Inlet Grotto - a Generic Cave
Similarly, the “dungeons” in this game were just generic caves, and all felt pretty much the same, to the point where I could never remember where I was whenever I was in a cave. To be fair, this was also a problem with some of the earlier games, but with those games that was mostly due to limited memory space and available graphics. Although it would have been much more difficult to program in an open world and 3D environment, something like the Distortion World or Chargestone Cave would have made a big difference. I don’t usually have a lot of good things to say about X and Y, but dungeons like the Reflection Cave had a lot more personality than almost anything we saw in Scarlet and Violet, and definitely contributed toward worldbuilding in a very positive way.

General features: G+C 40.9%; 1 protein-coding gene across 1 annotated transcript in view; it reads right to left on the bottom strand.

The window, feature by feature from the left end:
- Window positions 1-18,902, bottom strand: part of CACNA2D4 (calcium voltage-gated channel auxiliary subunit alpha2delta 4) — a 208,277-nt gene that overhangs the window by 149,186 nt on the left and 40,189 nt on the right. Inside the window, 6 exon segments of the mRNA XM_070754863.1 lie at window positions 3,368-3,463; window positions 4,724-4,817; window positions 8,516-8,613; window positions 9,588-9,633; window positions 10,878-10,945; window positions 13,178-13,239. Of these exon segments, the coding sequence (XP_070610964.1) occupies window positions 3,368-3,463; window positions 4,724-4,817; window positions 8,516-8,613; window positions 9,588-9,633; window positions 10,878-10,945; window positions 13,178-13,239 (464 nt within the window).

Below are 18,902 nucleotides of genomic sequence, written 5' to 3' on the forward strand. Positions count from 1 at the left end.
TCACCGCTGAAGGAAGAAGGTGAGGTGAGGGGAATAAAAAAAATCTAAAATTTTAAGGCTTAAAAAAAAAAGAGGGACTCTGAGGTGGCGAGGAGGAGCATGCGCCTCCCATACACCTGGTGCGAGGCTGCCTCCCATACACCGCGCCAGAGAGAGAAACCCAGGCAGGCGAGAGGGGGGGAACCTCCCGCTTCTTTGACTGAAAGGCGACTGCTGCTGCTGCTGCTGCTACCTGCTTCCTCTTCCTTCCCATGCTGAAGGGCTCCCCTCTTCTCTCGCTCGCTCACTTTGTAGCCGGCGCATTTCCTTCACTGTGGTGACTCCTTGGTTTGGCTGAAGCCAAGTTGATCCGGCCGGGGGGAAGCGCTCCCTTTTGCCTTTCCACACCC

I will grant that Area Zero was certainly more visually interesting than anywhere else in Paldea. It’s just a shame that it was only accessible starting in the fourth act of the game. It evoked memories of the Pokémon Mansion from the Kanto games. As a kid, walking through the burned out husk of a building, encountering shady Burglars and Scientists, and finding and reading the cryptic journal entries was a very positive experience and really contributed to worldbuilding and giving each dungeon at least a little personality, even if the graphics were reused in other locations. I had similar worldbuilding and mystery solving vibes when going through Area Zero for the first time. Finding the abandoned research stations and reading the discarded journals. Descending further, and seeing the final station completely engulfed by crystals, and the last two cryptic journal entries really helped build the world in a positive way. But all of that was story based worldbuilding, and could have easily been done in a non-open world environment.